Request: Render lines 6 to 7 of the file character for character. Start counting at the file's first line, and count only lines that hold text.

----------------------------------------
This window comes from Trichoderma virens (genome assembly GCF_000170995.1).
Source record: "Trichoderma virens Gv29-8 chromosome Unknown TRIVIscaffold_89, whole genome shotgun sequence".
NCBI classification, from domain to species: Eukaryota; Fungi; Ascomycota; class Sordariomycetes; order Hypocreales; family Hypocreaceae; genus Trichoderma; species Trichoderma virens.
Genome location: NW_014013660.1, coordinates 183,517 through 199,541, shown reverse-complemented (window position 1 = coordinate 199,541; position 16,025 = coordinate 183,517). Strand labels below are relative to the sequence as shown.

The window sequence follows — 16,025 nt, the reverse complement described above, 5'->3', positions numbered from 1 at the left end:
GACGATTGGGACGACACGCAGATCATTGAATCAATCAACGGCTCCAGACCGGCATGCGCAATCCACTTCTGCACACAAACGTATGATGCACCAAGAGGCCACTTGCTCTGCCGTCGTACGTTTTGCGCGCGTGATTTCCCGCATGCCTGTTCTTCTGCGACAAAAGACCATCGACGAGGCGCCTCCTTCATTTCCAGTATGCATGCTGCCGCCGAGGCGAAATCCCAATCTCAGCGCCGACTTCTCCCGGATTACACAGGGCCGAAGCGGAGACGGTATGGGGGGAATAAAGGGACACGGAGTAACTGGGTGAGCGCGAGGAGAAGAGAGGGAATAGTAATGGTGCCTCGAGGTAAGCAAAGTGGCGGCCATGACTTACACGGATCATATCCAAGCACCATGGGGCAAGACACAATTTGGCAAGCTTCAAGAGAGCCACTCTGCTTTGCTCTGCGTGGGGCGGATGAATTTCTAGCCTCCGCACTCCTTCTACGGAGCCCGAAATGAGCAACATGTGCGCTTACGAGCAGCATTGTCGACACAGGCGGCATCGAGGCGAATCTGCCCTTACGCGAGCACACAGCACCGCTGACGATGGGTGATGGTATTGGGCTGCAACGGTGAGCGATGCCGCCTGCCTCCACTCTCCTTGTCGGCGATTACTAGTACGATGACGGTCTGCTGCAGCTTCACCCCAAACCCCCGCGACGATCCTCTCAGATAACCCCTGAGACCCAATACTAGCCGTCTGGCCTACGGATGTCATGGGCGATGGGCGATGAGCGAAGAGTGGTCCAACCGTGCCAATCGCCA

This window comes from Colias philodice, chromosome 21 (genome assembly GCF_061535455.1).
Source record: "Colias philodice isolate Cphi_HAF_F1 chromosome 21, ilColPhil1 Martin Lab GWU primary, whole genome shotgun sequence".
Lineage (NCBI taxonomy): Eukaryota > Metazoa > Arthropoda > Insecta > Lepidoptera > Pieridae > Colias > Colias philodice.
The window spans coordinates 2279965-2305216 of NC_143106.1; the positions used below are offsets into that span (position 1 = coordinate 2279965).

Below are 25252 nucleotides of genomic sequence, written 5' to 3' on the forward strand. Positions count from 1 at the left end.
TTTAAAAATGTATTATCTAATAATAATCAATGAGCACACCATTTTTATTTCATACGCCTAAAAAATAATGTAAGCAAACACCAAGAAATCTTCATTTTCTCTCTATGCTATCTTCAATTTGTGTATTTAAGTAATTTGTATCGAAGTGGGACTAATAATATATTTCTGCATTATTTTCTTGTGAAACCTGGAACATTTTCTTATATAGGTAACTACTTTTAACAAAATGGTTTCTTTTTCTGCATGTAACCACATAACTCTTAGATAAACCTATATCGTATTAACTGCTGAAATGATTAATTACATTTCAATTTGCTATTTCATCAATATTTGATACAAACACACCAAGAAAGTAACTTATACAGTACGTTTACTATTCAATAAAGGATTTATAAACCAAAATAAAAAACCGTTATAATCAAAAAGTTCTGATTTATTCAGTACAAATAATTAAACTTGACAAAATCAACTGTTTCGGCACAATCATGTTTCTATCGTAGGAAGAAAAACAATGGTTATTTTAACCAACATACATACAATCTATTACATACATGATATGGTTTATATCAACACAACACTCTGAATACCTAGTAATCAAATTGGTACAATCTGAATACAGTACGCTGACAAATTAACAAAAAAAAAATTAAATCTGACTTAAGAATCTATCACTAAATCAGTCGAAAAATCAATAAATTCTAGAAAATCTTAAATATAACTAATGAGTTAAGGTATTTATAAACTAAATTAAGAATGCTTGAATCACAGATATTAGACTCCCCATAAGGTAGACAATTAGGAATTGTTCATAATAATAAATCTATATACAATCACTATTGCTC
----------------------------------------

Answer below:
GACGATTGGGACGACACGCAGATCATTGAATCAATCAACGGCTCCAGACCGGCATGCGCAATCCACTTCTGCACACAAACGTATGATGCACCAAGAGGCCACTTGCTCTGCCGTCGTACGTTTTGCGCGCGTGATTTCCCGCATGCCTGTTCTTCTGCGACAAAAGACCATCGACGAGGCGCCTCCTTCATTTCCAGTATGCATGCTGCCGCCGAGGCGAAATCCCAATCTCAGCGCCGACTTCTCCCGGATTACACAGGGCCGAAGCGGAGACGGTATGGGGGGAATAAAGGGACACGGAGTAACTGGGTGAGCGCGAGGAGAAGAGAGGGAATAGTAATGGTGCCTCGAGGTAAGCAAAGTGGCGGCCATGACTTACACGGATCATATCCAAGCACCATGGGGCAAGACACAATTTGGCAAGCTTCAAGAGAGCCACTCTGCTTTGCTCTGCGTGGGGCGGATGAATTTCTAGCCTCCGCACTCCTTCTACGGAGCCCGAAATGAGCAACATGTGCGCTTACGAGCAGCATTGTCGACACAGGCGGCATCGAGGCGAATCTGCCCTTACGCGAGCACACAGCACCGCTGACGATGGGTGATGGTATTGGGCTGCAACGGTGAGCGATGCCGCCTGCCTCCACTCTCCTTGTCGGCGATTACTAGTACGATGACGGTCTGCTGCAGCTTCACCCCAAACCCCCGCGACGATCCTCTCAGATAACCCCTGAGACCCAATACTAGCCGTCTGGCCTACGGATGTCATGGGCGATGGGCGATGAGCGAAGAGTGGTCCAACCGTGCCAATCGCCA

This window comes from Colias philodice, chromosome 21 (genome assembly GCF_061535455.1).